> > today as they were yesterday, but tomorrow they will be back.

    >
    > Hmm...I'm inclined to agree with you that what's good enough today
    > might be inadequate tomorrow...but if I did, then that would violate
    > my "Five Tau's" priniciple, that the quality of a component or system
    > approaches perfection exponentially according to 1-order ODE as
    > described previously.


    I'd say, feel free to violate that principle. It's perhaps true that
    ultimately, everything improves along an S-shaped curve, as you
    postulate. The problem is that the second knee of that S is often way
    too far off to even consider it.

    In this case, CPU power and networks, the safest bet is to be looking
    to each subsequent bottleneck. You improve one component, so just look
    ahead and find the next roadblock. Just like traffic engineering when
    doing urban planning.

    > So I think perhaps we should ask ourselves if we are still tweaking
    > the same system (steam engine), or have moved on to a new system
    > (internal combustion), even though the systems essentially achieve the
    > same results.


    In 1906, with vacuum tube amps, longer distances than ever before
    could be reached with telephone connections. That's one hurdle
    resolved, at least for now.

    In the 1920s, the phone people were trying to figure out how to
    continue to expand the system, because their telephone poles were
    filling up with too many cables. That's when they first introduced
    automatic dialing and mutliplexing, where a single cable could carry
    multiple phone connections. Also, radio to carry telephone was first
    used, to cover distances where cables were not easily installed.

    In the 1940s, solid state electronic switching invented, to reduce the
    size and improve the reliability of switches, now allowing personal
    phone numbers for everyone. Solved another bottleneck.

    In the mid 1950s, the first modem is introduced, to send data over
    telephone lines.

    In the early 1960s, packet switching is invented. In the late 1960s, a
    complete digital tlephone system (ISDN) is invented, to further
    improve efficiency.

    In the 1980s, data started to outstrip voice as the major load on long
    distance networks. That's when schemes were developed to carry both
    data and voice efficiently, as opposed to force-fitting data over a
    network design optimized for voice, using a combination of circuit and
    packet switching (SONET, ATM).

    Now it's the other way around, Voice is being added as a minor load on
    top of networks optimized for data.

    Possibly, the next step is to optimize the network infrastructure for
    multimedia streams, big time, where these streams demand more network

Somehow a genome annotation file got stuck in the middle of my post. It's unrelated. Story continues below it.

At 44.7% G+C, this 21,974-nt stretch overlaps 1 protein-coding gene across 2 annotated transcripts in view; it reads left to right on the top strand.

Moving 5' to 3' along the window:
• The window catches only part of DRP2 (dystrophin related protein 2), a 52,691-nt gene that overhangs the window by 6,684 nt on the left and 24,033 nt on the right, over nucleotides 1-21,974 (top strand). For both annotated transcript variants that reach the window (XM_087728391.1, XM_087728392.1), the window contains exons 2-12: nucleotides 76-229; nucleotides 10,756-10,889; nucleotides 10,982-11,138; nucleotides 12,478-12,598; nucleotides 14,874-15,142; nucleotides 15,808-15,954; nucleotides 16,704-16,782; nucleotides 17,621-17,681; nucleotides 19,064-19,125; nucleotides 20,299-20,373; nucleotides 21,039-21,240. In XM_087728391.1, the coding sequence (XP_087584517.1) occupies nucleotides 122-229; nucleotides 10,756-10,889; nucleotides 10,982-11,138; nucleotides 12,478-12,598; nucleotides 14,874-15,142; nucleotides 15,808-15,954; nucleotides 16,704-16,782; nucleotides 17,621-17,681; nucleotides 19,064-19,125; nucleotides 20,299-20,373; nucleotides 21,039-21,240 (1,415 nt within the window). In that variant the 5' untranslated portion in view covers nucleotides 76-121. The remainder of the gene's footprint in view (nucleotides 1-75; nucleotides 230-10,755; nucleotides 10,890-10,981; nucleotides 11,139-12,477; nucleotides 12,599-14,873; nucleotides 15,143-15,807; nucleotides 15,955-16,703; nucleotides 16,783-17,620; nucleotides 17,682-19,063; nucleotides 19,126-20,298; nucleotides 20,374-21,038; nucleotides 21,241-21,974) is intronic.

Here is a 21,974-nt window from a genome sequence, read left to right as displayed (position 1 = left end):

resources than voice and data combined.

    So the way I see it, you are chasing after one bottleneck after
    another. Fix one, another pops up. It's not so easy to ever do that 5-
    tau you talk about, because the problem keeps changing.

    Bert

  19. Re: IPv6 Demonstration - Getting the wow factor?

    On Wed, 9 Apr 2008 07:43:39 -0700 (PDT), Le Chaud Lapin wrote:
    ....
    > Yes, discovering where exactly is anomalous state in a system is a
    > problem that could be better addressed, IMO. I spent 167 hours
    > recently trying to set up IIS 7.0 on Windows Vista Ultimate. The
    > error messages given were simply too vague. IIS of course is above
    > the network layer, but same principle applies. While it might be
    > unreasonable to ask software to fix itself, it is not unreasonable to
    > ask the software to tell you what is wrong with it. I think engineers
    > shun this part of design because it is tedious. I do.


    You might enjoy Peter Da Silva's article "The case for stupid
    software" -- google for the exact URL. (He uses a POP3 client as one
    of the examples, so it it not entirely off-topic here.)

    /Jorgen

    --
    // Jorgen Grahn \X/ snipabacken.se> R'lyeh wgah'nagl fhtagn!

  20. Re: IPv6 Demonstration - Getting the wow factor?

    On May 1, 11:58*am, Jorgen Grahn wrote:
    > On Wed, 9 Apr 2008 07:43:39 -0700 (PDT), Le Chaud Lapin wrote:
    > ...
    >
    > > Yes, discovering where exactly is anomalous state in a system is a
    > > problem that could be better addressed, IMO. I spent 167 hours
    > > recently trying to set up IIS 7.0 on Windows Vista Ultimate. *The
    > > error messages given were simply too vague. *IIS of course is above
    > > the network layer, but same principle applies. *While it might be
    > > unreasonable to ask software to fix itself, it is not unreasonable to
    > > ask the software to tell you what is wrong with it. I think engineers
    > > shun this part of design because it is tedious. I do.

    >
    > You might enjoy Peter Da Silva's article "The case for stupid
    > software" -- google for the exact URL. *(He uses a POP3 client as one
    > of the examples, so it it not entirely off-topic here.)


    Yes, that was an interesting read.

    Who knows...there might an unrefined art waiting to be developed:

    "Self-Diagnosing Software"

    -Le Chuad Lapin-